Congress Should Kill Scheme To Force Feed Americans Financial Advice

Whitt Flora Contributor
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Congress should kill a plan that would hurt American wage earners by restricting their choices for retirement investment advice.

The proposal from the Department of Labor (DoL) would give those wage earners only two choices for that advice: hire investment advisers who offer fee-based advice and services, which is generally expensive, or rely on the so-called “robo-advice” available on the Internet, thus making millions of Americans dependent on that advice. If this robo-advice is anything like the help found on the disastrous Obamacare signup Web site, we know where that would lead.

To prevent a government shutdown, the House and Senate must pass a spending bill by December 11, when the current legislation expires. The proposed DoL regulation should be killed as part of that effort.

The regulation would redefine the term “fiduciary” under the Employee Retirement Income Security Act of 1974, which sounds harmless and simple enough. However, as we all know, Washington doesn’t do simple. The proposed regulation is 102 pages of complex legalese, but simply put, stock brokers or insurance agents who work on commission would be severely hampered in their ability to provide investment advice because their advice automatically would be considered “conflicted.” In practice, the regulation would restrict the public’s retirement investment choices for 401(k) and and IRA retirement plans.

What is most galling about the proposal, which has prompted bipartisan opposition on Capitol  Hill, is the people the regulation would harm the most are the middle- and lower- income wage earners the administration claims to champion.

Sen. [crscore]Johnny Isakson[/crscore] (R-Ga.) has described the proposal as “a solution in search of a problem.” A coalition of leading free-market organizations opposing the regulation describes it as “Obamacare for your IRA.” That coalition includes Americans for Prosperity, Americans for Tax Reform, the Competitive Enterprise Institute, Freedom Works, and the National Taxpayers Union.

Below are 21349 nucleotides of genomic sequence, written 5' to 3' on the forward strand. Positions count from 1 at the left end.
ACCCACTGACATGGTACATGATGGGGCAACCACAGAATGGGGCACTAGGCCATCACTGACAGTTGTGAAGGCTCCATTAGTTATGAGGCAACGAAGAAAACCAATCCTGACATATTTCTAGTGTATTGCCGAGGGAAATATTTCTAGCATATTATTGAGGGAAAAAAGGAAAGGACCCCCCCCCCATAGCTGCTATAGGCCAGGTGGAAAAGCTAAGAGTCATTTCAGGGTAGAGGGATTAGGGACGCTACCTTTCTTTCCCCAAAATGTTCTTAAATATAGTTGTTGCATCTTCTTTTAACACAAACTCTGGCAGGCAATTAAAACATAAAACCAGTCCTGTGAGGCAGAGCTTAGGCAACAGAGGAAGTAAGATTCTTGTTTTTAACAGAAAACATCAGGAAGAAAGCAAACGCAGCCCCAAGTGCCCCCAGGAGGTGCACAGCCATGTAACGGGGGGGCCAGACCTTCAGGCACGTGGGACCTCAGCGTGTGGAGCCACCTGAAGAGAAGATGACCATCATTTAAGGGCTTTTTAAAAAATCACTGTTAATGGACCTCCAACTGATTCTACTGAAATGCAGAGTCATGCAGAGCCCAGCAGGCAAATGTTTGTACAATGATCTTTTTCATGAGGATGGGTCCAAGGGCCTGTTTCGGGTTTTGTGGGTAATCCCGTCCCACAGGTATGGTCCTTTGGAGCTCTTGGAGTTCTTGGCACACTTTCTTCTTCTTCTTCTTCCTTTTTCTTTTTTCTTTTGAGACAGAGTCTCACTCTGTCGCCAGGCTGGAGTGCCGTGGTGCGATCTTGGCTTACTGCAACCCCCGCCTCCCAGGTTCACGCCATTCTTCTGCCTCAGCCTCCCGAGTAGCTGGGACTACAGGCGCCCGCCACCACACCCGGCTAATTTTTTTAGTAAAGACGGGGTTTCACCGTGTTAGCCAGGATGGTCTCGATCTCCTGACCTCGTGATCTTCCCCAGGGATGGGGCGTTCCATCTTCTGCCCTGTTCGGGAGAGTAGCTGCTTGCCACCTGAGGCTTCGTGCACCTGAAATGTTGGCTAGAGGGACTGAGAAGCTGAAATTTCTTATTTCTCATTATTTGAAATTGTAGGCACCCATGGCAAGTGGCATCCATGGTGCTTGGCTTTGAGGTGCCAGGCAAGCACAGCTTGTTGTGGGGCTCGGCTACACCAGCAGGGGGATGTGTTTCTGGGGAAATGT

However you describe it, here is what you need to know about the proposed rule:

First, it is a perfect example of government paternalism trumping personal responsibility; it presumes the federal government is a better steward of your financial future than you are. Remember, the government has done such a wonderful job with its own fiscal responsibilities – just look at Social Security, the budget deficit and the national debt.

Second, knowing how Washington operates this could be just the beginning. Why stop at life insurance sales and financial advisers? To be consistent, shouldn’t everyone selling a product or service be required to act only in your best interest: realtors, car dealers, appliance stores and everyone else?

Third, although supporters of the rule claim it would help those saving for retirement, in fact it would do the opposite. DoL argues that Americans can’t prudently manage retirement assets on their own. Then DoL proposes regulations that would force many Americans to do just that: manage their investments by relying solely on computer-generated robo-advice because professional advice would vanish from the marketplace for those who can’t afford it. With this action, DoL doesn’t even attempt to hide its contempt for the intelligence of the American people.

Finally, this is an attack on the free enterprise system. For all practical purposes, the proposed rule would make it impossible for life insurance companies to sell their own products, destroying thousands of jobs in the industry. In no other part of the economy is it deemed improper for a company’s representatives to sell their own products and services because Washington considers them to be “conflicted.”

The DoL proposal is terrible idea, both in practical terms and philosophically, and it shouldn’t be allowed to go into effect.

Whitt Flora, an independent journalist, is a former chief congressional correspondent for Aviation & Space Technology magazine and a former White House correspondent for the Columbus Dispatch in Ohio.  Readers may write him at 319 Shagbark Road, Middle River, MD 21220-3903.